Latest know-how

Latest training

  • In this recorded webinar, Petra Teacher from 29 Bedford Row discusses how the courts have dealt with add-backs and financial conduct arguments. Webcast, 14/06/2017, members only
  • Recording of webinar first broadcast on 8 February 2017 Webcast, 10/02/2017, members only
  • Course Objective: By the end of the session you should have an understanding of the regulatory issues relating to unbundled services and learnt how you can manage your client when offering such services. First broadcast on 3 February 2017. Running time 69 mins. Webcast, 07/02/2017, members only
  • Philip Cayford QC and Simon Calhaem of 29 Bedford Row, who represented Mrs Wyatt in the Supreme Court, are joined by members of the Mills & Reeve family law team to review and discuss the issues raised by the case and the impact of the Law Lords decision on practice. Webcast, 18/03/2015, members only
  • Webcast recorded on 22 January at 1pm. Lysney Cade-Davies and Petra Teacher of 29 Bedford Row review some of the leading cases of 2014 and highlight the lessons for the year ahead. Webcast, 22/01/2015, members only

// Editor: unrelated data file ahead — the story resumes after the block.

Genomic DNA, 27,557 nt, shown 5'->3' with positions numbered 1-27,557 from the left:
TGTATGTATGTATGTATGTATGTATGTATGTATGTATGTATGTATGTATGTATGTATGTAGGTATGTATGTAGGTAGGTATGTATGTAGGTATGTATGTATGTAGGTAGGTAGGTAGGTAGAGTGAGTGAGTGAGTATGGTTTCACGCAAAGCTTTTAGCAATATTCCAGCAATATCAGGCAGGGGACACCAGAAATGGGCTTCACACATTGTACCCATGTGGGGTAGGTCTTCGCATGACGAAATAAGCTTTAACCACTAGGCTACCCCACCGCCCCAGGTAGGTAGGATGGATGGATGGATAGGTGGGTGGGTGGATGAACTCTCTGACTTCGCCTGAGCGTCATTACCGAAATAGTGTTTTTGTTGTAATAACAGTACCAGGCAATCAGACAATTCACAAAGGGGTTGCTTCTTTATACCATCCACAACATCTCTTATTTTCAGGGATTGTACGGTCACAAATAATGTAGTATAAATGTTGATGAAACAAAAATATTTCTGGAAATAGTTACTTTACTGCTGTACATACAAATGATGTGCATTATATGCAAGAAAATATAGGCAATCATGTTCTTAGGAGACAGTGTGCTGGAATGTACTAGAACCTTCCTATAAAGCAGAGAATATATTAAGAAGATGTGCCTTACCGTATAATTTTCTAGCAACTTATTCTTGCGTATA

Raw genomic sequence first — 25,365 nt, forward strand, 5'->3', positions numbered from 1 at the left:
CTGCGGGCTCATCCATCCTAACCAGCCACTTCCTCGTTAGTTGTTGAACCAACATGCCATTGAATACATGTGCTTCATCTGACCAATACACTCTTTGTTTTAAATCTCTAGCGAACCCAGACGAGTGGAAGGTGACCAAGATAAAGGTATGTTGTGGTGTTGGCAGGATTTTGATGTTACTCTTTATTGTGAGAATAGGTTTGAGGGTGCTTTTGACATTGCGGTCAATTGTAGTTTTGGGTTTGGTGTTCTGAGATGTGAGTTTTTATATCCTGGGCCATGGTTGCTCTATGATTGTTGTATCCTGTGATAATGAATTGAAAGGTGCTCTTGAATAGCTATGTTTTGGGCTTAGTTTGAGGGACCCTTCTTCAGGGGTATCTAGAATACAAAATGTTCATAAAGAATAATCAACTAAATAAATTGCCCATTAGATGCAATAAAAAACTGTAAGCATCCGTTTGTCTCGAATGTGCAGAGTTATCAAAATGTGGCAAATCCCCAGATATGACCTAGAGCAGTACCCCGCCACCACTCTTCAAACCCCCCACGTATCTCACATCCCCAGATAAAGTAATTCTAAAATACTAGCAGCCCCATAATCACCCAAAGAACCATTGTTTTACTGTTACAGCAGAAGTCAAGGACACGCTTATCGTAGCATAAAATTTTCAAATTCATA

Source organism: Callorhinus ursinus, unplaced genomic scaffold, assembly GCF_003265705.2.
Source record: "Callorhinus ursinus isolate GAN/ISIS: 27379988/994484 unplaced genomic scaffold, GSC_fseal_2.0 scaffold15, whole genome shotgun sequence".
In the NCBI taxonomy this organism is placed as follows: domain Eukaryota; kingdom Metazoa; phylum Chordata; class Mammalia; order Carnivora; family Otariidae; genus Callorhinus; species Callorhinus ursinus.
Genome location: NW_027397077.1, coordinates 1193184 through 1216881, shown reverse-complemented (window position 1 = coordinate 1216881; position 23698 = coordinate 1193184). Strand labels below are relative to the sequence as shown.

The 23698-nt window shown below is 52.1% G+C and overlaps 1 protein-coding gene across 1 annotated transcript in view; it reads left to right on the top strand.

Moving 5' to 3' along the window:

Latest sources

Copyright 

Copyright in the original legal material published on the Family Law Hub is vested in Mills & Reeve LLP (as per date of publication shown on screen) unless indicated otherwise.

Disclaimer

The Family Law Hub website relates to the legal position in England Wales and all of the material within it has been prepared with the aim of providing key information only and does not constitute legal advice in relation to any particular situation. While Mills & Reeve LLP aims to ensure that the information is correct at the date on which it is added to the website, the legal position can change frequently, and content will not always be updated following any relevant changes. You therefore acknowledge and agree that Mills & Reeve LLP and its members and employees accept no liability whatsoever in contract, tort or otherwise for any loss or damage caused by or arising directly or indirectly in connection with any use or reliance on the contents of our website except to the extent that such liability cannot be excluded by law.

Bookmark this item